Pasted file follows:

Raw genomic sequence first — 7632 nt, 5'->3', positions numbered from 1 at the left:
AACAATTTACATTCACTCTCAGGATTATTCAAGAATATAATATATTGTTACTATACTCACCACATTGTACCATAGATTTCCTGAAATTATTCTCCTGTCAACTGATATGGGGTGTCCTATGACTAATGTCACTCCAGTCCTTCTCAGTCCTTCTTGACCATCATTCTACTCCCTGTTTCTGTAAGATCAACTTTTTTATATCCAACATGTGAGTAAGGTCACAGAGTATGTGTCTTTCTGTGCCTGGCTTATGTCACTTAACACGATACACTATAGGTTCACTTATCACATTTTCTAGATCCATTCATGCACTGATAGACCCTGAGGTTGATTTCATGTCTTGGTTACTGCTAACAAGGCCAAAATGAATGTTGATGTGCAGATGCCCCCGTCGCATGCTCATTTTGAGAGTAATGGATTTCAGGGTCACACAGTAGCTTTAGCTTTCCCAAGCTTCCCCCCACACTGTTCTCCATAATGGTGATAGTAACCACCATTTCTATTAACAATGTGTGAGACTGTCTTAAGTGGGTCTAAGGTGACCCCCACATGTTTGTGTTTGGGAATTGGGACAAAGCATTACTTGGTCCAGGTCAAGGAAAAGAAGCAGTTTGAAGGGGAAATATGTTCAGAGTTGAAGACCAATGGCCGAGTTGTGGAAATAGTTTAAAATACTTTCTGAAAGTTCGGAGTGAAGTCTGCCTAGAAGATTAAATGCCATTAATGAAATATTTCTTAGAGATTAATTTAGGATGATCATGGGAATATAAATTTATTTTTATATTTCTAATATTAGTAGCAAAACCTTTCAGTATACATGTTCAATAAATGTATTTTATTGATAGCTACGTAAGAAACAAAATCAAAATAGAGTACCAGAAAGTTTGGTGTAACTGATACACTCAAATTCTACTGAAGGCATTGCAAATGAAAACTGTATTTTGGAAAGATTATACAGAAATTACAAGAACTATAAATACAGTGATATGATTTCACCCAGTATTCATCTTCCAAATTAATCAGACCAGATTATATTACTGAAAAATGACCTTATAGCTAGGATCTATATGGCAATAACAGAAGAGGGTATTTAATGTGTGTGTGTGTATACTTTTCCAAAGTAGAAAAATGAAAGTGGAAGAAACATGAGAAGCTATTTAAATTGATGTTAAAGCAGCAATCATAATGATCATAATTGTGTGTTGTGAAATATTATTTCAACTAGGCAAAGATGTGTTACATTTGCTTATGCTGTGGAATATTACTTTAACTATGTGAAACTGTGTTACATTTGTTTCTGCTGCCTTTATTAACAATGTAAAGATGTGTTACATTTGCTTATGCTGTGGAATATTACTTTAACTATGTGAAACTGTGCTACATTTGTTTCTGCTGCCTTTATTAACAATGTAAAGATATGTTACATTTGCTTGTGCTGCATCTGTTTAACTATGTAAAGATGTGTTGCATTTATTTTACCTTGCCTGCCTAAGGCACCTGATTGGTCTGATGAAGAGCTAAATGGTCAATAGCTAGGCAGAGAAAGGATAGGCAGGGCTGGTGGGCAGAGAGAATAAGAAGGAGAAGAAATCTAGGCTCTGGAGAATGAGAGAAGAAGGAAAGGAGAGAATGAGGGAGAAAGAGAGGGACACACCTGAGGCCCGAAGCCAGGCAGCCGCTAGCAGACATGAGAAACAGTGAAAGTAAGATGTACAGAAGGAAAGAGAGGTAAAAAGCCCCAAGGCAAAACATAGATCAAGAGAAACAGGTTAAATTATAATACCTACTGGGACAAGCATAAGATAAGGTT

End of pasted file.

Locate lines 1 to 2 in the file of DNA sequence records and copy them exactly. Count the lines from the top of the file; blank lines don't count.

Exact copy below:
Raw genomic sequence first — 7632 nt, 5'->3', positions numbered from 1 at the left:
AACAATTTACATTCACTCTCAGGATTATTCAAGAATATAATATATTGTTACTATACTCACCACATTGTACCATAGATTTCCTGAAATTATTCTCCTGTCAACTGATATGGGGTGTCCTATGACTAATGTCACTCCAGTCCTTCTCAGTCCTTCTTGACCATCATTCTACTCCCTGTTTCTGTAAGATCAACTTTTTTATATCCAACATGTGAGTAAGGTCACAGAGTATGTGTCTTTCTGTGCCTGGCTTATGTCACTTAACACGATACACTATAGGTTCACTTATCACATTTTCTAGATCCATTCATGCACTGATAGACCCTGAGGTTGATTTCATGTCTTGGTTACTGCTAACAAGGCCAAAATGAATGTTGATGTGCAGATGCCCCCGTCGCATGCTCATTTTGAGAGTAATGGATTTCAGGGTCACACAGTAGCTTTAGCTTTCCCAAGCTTCCCCCCACACTGTTCTCCATAATGGTGATAGTAACCACCATTTCTATTAACAATGTGTGAGACTGTCTTAAGTGGGTCTAAGGTGACCCCCACATGTTTGTGTTTGGGAATTGGGACAAAGCATTACTTGGTCCAGGTCAAGGAAAAGAAGCAGTTTGAAGGGGAAATATGTTCAGAGTTGAAGACCAATGGCCGAGTTGTGGAAATAGTTTAAAATACTTTCTGAAAGTTCGGAGTGAAGTCTGCCTAGAAGATTAAATGCCATTAATGAAATATTTCTTAGAGATTAATTTAGGATGATCATGGGAATATAAATTTATTTTTATATTTCTAATATTAGTAGCAAAACCTTTCAGTATACATGTTCAATAAATGTATTTTATTGATAGCTACGTAAGAAACAAAATCAAAATAGAGTACCAGAAAGTTTGGTGTAACTGATACACTCAAATTCTACTGAAGGCATTGCAAATGAAAACTGTATTTTGGAAAGATTATACAGAAATTACAAGAACTATAAATACAGTGATATGATTTCACCCAGTATTCATCTTCCAAATTAATCAGACCAGATTATATTACTGAAAAATGACCTTATAGCTAGGATCTATATGGCAATAACAGAAGAGGGTATTTAATGTGTGTGTGTGTATACTTTTCCAAAGTAGAAAAATGAAAGTGGAAGAAACATGAGAAGCTATTTAAATTGATGTTAAAGCAGCAATCATAATGATCATAATTGTGTGTTGTGAAATATTATTTCAACTAGGCAAAGATGTGTTACATTTGCTTATGCTGTGGAATATTACTTTAACTATGTGAAACTGTGTTACATTTGTTTCTGCTGCCTTTATTAACAATGTAAAGATGTGTTACATTTGCTTATGCTGTGGAATATTACTTTAACTATGTGAAACTGTGCTACATTTGTTTCTGCTGCCTTTATTAACAATGTAAAGATATGTTACATTTGCTTGTGCTGCATCTGTTTAACTATGTAAAGATGTGTTGCATTTATTTTACCTTGCCTGCCTAAGGCACCTGATTGGTCTGATGAAGAGCTAAATGGTCAATAGCTAGGCAGAGAAAGGATAGGCAGGGCTGGTGGGCAGAGAGAATAAGAAGGAGAAGAAATCTAGGCTCTGGAGAATGAGAGAAGAAGGAAAGGAGAGAATGAGGGAGAAAGAGAGGGACACACCTGAGGCCCGAAGCCAGGCAGCCGCTAGCAGACATGAGAAACAGTGAAAGTAAGATGTACAGAAGGAAAGAGAGGTAAAAAGCCCCAAGGCAAAACATAGATCAAGAGAAACAGGTTAAATTATAATACCTACTGGGACAAGCATAAGATAAGGTT